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Pop culture obsessives writing for the pop culture obsessed.

MasterChef: “Winner Chosen”

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“In our search for the next MasterChef,” Gordon intones, “we left no stone unturned!” Those who’ve been following the show all summer will not be surprised to hear that some of this year’s contestants were found under a rock. (And some of the celebrity guests, too. But I kid Paula Deen!) In the end, though, the show managed to winnow its way down to two talented cooks who come across well on TV, who have done their best to act as if they were neurotic enough to develop a bitter rivalry between them. Looking to pump up the volume, the judges usher in the finalist’s families, that they might cheer them on and help the viewers put a face to whichever group of people is going to leave the kitchen disappointed in their loved one. It’s a lot to take in, especially since all the cooks who’ve been eliminated since the start of the competition are also here, and I’m already trying to remember who all of them are. I see Sasha Foxx, who I was shocked to see sent home straight off the bat, then forgot all about, and feel shocked all over again.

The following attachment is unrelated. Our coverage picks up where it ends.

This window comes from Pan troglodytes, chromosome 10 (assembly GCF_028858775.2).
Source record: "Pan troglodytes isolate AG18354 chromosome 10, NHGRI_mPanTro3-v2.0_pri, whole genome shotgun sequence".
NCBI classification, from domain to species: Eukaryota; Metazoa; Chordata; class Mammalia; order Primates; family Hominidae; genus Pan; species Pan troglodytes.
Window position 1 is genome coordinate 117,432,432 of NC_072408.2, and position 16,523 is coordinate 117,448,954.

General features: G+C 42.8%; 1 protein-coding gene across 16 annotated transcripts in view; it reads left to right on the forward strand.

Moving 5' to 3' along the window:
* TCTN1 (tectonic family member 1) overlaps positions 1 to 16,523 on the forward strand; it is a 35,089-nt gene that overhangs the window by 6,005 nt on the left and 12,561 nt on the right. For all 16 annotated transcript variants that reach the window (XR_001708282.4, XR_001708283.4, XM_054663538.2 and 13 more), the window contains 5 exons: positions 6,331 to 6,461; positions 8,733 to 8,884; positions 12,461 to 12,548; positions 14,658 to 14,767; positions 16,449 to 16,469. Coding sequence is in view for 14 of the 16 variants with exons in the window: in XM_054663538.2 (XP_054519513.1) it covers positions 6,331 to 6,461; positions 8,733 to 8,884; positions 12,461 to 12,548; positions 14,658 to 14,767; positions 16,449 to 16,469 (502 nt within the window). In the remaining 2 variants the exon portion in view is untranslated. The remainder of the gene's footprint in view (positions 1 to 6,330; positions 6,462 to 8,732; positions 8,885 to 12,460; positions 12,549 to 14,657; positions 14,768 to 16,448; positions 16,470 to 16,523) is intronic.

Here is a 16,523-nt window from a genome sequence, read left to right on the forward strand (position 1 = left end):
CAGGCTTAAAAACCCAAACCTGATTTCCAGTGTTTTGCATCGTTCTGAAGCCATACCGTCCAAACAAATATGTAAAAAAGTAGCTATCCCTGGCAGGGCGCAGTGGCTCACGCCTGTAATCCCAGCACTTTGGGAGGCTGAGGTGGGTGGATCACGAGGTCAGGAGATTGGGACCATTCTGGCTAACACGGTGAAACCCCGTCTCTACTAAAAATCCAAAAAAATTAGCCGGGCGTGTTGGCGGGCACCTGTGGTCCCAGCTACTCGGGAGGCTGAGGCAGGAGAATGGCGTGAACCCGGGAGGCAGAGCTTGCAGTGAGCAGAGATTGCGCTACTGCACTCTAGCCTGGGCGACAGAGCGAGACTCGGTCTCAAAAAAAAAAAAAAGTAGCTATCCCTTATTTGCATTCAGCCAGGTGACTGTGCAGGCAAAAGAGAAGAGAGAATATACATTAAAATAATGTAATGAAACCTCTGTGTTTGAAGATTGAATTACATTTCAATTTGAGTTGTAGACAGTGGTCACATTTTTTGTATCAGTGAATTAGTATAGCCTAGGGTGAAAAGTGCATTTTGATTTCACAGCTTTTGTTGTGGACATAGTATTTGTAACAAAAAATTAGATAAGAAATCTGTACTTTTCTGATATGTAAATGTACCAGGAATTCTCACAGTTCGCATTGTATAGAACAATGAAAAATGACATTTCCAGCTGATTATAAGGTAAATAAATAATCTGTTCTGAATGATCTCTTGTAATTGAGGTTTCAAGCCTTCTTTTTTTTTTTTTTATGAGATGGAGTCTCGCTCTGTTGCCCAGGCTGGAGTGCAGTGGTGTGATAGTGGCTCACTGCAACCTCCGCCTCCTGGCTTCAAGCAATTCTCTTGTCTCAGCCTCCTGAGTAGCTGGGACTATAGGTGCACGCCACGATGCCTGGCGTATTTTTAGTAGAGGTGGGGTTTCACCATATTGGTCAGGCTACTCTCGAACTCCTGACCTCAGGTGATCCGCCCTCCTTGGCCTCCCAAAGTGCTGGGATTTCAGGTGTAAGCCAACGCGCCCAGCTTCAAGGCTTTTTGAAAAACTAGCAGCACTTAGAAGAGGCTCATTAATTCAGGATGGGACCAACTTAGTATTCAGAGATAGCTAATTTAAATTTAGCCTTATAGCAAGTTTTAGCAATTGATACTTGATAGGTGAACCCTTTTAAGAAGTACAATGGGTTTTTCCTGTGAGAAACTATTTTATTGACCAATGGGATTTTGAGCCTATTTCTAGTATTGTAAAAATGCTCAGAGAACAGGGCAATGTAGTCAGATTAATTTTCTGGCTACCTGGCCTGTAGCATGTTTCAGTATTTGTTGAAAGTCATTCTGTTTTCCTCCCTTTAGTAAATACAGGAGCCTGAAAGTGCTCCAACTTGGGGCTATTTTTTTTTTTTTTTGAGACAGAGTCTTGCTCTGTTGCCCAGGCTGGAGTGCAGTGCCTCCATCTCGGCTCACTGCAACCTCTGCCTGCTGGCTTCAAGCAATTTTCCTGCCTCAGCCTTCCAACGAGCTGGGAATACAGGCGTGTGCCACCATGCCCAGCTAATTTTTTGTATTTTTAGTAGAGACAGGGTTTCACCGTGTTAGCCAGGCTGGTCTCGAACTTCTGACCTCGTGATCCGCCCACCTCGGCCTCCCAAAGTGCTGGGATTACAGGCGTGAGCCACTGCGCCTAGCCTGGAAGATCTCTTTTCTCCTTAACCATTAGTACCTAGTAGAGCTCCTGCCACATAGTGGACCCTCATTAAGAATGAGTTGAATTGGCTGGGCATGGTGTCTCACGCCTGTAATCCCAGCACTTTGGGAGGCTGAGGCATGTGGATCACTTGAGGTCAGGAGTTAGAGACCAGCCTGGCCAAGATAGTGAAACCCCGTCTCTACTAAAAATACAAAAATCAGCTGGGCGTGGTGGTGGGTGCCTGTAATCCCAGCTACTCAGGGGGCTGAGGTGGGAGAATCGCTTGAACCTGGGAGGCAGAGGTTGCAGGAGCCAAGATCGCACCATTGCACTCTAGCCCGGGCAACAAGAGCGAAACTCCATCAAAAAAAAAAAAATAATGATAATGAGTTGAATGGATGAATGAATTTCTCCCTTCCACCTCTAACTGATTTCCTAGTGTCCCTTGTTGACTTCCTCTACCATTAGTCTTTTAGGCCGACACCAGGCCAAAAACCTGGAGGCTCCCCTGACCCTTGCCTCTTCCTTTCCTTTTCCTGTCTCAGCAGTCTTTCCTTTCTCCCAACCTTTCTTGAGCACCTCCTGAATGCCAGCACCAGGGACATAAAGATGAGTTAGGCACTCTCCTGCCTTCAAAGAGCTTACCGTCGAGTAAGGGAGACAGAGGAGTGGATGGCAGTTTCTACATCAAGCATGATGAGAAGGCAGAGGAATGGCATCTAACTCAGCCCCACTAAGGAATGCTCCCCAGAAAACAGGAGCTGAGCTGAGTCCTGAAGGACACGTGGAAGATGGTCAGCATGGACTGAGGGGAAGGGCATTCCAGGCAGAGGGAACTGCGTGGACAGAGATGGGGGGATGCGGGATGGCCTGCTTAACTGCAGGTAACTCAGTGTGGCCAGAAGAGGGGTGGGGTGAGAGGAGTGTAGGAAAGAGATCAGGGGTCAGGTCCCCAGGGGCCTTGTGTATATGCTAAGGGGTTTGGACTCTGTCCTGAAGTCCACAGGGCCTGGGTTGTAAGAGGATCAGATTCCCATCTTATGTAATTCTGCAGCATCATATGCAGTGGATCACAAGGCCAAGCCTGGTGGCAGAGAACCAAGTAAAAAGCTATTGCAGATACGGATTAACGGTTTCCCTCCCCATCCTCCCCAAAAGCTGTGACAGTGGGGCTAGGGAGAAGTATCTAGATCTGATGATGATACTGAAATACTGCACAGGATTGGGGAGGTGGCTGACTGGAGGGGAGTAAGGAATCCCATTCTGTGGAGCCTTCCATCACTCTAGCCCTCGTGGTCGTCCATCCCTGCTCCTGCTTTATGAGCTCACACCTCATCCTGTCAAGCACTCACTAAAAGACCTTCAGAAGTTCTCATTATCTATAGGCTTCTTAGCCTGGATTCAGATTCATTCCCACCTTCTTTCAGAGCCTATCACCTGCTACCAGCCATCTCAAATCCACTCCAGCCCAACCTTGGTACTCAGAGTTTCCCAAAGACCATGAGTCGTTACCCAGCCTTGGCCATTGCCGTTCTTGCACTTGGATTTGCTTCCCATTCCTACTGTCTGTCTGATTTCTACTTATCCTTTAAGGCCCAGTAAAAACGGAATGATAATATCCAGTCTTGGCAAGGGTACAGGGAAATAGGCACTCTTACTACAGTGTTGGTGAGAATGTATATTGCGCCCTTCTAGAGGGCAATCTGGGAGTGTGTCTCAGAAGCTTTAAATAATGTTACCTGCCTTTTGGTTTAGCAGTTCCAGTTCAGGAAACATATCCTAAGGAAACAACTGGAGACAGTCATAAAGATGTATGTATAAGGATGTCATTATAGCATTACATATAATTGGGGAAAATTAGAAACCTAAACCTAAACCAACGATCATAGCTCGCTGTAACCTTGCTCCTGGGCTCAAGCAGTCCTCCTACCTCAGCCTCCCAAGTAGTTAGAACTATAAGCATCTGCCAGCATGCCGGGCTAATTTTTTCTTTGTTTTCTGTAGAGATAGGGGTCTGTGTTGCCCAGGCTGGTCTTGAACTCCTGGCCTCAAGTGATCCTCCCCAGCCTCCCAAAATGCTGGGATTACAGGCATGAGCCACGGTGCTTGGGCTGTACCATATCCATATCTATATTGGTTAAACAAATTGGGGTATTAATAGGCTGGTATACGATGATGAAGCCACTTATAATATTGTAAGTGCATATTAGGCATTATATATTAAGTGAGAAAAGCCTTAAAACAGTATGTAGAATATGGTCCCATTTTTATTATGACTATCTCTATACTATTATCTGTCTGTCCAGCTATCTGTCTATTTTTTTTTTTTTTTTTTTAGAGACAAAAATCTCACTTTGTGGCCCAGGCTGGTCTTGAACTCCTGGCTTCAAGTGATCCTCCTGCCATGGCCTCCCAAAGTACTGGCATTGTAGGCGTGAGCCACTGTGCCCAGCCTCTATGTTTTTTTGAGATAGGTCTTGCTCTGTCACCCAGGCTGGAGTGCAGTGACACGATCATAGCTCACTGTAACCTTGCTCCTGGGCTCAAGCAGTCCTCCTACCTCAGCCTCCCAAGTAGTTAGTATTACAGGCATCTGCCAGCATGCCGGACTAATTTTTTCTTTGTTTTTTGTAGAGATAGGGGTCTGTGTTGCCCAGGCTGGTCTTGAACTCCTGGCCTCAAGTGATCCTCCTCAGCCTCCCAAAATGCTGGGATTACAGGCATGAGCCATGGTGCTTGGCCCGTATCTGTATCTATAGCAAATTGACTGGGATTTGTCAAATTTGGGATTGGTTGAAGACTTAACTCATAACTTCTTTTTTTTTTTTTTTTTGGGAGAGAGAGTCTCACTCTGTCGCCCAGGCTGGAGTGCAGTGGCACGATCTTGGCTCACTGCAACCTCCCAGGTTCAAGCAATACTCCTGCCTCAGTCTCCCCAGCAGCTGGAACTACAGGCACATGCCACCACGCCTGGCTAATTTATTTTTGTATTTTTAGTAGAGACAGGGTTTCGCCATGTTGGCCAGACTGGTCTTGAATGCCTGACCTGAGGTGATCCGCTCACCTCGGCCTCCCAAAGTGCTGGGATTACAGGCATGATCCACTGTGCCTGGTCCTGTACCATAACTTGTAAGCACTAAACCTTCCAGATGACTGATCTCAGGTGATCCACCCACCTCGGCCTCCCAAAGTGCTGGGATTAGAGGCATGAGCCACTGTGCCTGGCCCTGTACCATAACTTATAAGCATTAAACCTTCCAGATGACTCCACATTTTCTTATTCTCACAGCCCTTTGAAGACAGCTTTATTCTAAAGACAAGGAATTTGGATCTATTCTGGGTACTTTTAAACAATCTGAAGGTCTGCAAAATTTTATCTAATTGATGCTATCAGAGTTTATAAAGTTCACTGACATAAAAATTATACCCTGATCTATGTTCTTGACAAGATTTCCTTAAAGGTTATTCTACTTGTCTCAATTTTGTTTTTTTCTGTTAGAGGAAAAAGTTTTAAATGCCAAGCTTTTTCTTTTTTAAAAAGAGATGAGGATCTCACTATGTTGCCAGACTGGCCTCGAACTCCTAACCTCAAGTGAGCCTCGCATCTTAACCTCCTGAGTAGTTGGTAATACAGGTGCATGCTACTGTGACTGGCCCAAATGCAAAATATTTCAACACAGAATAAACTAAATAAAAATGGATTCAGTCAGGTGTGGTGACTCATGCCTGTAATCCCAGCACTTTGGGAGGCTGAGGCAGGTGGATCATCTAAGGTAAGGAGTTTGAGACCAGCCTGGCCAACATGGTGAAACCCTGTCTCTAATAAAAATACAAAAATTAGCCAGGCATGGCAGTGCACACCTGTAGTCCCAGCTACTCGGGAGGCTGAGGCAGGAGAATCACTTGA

Natasha’s husband, whose hobby is pointing at things while whispering something to a baby in his arms, is a handsome, strapping man, but then her entire family looks as if they possess cheat codes to winning the genetic lottery. Luca is greeted by a significant portion of the country that invented romance—that’s one of Joe’s lines from a season or two back, I’ve never been able to get it out of my head—including his father. But anyone who remembers back to a few weeks ago, when Luca’s charming and TV-ready wife was in the house, knows that she is the prize draw, and will be the one to watch during frequent cuts to the peanut gallery during tense moments. Luca himself calls her “the most amazing person that I ever met in my life,” and he’s met Paula Deen!